(This answer takes as its starting point the OP's question in the comments, "Let me understand mass before going to density. Why do we call a point in the discrete distribution as mass? Why can't we just call it a point?")

We could certainly call it a point. The utility of the term "probability mass function," though, is that it tells us something about how the function in the discrete setting relates to the function in the continuous setting because of the associations we already have with "mass" and "density." And I think to understand why we use these terms in the first place we have to start with what we call the density function. (In fact, I'm not sure we would even be using "probability mass" without the corresponding "probability density" function.)

Let's say we have some function $f(x)$ that we haven't named yet but we know that $\int_a^b f(x) dx$ yields the probability that we see an outcome between $a$ and $b$. What should we call $f(x)$? Well, what are its properties? Let's start with its units. We know that, in general, the units on a definite integral $\int_a^b f(x) dx$ are the units of $f(x)$ times the units of $dx$. In our setting, the integral gives a probability, and $dx$ has units in say, length. So the units of $f(x)$ must be probability per unit length. This means that $f(x)$ must be telling us something about how much probability is concentrated per unit length near $x$; i.e., how *dense* the probability is near $x$. So it makes sense to call $f(x)$ a "probability density function." (In fact, one way to view $\int_a^b f(x) dx$ is that, if $f(x) \geq 0$, $f(x)$ is *always* a density function. From this point of view, height is area density, area is volume density, speed is distance density, etc. One of my colleagues uses an approach like this when he discusses applications of integration in second-semester calculus.)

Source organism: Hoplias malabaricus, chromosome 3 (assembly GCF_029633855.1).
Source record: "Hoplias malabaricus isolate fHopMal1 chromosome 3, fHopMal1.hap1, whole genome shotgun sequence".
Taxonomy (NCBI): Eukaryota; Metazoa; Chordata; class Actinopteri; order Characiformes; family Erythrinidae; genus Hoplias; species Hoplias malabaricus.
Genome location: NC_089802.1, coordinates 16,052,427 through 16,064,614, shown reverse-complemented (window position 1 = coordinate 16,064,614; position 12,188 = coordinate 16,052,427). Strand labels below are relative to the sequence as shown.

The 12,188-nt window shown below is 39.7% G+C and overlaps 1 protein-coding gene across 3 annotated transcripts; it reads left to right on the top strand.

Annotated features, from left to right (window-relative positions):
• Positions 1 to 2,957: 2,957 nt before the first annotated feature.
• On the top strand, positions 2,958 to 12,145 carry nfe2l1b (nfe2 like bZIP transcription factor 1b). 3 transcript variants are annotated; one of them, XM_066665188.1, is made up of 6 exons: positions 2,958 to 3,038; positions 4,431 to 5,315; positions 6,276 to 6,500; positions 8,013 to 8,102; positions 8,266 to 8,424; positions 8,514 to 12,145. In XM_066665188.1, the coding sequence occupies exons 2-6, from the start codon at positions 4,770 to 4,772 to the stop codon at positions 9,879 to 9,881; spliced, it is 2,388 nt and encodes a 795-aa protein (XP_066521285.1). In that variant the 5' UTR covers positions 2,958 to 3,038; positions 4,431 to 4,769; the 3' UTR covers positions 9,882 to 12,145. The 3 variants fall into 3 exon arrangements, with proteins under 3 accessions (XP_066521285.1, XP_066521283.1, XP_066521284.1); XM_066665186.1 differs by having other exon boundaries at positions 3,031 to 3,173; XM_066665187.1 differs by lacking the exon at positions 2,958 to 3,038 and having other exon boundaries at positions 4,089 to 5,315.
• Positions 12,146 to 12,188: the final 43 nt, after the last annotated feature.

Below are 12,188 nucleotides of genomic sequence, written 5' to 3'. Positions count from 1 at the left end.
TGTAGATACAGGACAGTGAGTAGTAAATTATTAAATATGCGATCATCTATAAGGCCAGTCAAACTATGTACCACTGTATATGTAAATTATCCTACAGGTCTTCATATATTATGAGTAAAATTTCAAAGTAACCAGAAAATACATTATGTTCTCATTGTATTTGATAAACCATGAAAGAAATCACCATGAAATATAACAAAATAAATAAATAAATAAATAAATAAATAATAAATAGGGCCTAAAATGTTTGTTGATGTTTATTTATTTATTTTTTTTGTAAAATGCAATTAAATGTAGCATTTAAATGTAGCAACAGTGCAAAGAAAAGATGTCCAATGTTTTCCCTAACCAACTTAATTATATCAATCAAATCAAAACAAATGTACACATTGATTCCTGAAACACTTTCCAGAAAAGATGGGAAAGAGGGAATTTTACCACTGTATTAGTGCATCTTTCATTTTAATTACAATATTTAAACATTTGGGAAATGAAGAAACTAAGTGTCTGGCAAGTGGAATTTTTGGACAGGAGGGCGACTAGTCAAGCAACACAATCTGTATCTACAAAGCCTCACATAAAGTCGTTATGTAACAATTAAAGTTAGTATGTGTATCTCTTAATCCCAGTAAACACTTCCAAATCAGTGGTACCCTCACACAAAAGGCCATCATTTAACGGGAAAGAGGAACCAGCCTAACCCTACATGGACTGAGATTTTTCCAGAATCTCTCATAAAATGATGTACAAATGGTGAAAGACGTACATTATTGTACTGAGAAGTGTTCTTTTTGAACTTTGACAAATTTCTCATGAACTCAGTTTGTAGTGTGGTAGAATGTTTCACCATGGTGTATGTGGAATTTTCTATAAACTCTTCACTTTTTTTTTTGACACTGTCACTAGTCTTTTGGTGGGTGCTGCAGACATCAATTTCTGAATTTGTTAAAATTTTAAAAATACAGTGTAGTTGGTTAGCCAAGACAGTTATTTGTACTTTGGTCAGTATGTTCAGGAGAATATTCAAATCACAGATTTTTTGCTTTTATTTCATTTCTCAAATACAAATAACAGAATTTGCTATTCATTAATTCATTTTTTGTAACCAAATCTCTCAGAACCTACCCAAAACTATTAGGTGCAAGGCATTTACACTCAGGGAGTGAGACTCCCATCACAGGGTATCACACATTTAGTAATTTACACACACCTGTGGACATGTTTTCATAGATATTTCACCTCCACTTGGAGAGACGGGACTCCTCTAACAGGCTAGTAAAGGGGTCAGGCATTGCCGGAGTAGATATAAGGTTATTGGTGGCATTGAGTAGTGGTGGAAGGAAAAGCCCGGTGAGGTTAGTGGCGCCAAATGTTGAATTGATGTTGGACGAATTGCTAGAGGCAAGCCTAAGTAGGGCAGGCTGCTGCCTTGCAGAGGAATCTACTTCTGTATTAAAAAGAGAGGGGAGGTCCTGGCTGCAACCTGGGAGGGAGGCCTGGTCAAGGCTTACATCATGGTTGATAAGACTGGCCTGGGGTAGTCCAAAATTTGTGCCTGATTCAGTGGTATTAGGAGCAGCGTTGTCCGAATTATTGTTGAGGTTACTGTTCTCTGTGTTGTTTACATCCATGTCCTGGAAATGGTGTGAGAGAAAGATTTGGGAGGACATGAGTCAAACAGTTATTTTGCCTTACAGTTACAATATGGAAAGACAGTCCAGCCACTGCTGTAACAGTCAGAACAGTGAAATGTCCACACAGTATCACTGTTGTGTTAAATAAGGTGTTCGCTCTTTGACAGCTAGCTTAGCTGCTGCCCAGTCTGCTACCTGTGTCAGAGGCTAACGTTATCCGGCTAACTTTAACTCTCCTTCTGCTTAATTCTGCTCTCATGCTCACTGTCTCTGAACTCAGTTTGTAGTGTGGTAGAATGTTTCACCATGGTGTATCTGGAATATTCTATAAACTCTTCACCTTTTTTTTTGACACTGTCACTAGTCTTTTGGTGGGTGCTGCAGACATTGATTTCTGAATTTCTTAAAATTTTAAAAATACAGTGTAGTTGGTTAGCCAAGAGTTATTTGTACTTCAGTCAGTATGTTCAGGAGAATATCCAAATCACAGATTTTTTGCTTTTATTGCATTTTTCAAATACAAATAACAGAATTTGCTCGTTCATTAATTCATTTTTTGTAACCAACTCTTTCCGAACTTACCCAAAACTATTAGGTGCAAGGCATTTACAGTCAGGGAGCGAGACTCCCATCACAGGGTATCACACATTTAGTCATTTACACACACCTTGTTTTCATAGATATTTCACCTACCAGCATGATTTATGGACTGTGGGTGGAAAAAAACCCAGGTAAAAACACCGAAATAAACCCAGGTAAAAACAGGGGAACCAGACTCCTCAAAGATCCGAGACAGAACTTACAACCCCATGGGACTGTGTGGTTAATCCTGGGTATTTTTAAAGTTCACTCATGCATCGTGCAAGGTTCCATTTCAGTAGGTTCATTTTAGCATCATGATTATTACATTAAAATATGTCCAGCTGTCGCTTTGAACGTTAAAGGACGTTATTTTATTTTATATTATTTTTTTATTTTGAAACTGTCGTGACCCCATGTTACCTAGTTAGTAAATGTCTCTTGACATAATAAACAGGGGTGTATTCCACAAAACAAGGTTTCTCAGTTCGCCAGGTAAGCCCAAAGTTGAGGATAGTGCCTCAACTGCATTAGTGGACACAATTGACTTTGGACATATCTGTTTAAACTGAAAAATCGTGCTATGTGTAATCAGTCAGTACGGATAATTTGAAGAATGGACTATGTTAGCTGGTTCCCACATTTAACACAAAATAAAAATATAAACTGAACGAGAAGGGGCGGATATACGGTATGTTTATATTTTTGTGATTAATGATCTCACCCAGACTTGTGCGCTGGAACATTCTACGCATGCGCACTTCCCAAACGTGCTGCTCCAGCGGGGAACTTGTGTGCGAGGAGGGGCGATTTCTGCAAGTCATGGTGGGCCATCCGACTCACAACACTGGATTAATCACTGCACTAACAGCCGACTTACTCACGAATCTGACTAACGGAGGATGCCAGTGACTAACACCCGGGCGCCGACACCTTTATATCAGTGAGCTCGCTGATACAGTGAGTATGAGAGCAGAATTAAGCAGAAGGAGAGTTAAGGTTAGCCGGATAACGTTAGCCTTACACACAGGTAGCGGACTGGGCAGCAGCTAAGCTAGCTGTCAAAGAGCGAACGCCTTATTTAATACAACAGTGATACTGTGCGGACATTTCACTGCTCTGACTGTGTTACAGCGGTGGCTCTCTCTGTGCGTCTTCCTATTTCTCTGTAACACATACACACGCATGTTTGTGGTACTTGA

Now that we've named $f(x)$ a density function, what should we call the corresponding function in the discrete setting? It's not a density function; its units are probability rather than probability per unit length. So what is it? Well, when we say "density" without a qualifier we are normally talking about "mass density," and when we integrate a density function over an object we obtain the mass of that object. With this in mind, the relationship between the probability function in the continuous setting to that of the probability function in the discrete setting is exactly that of density to mass. So "probability mass function" is a natural term to grab to apply to the corresponding discrete function.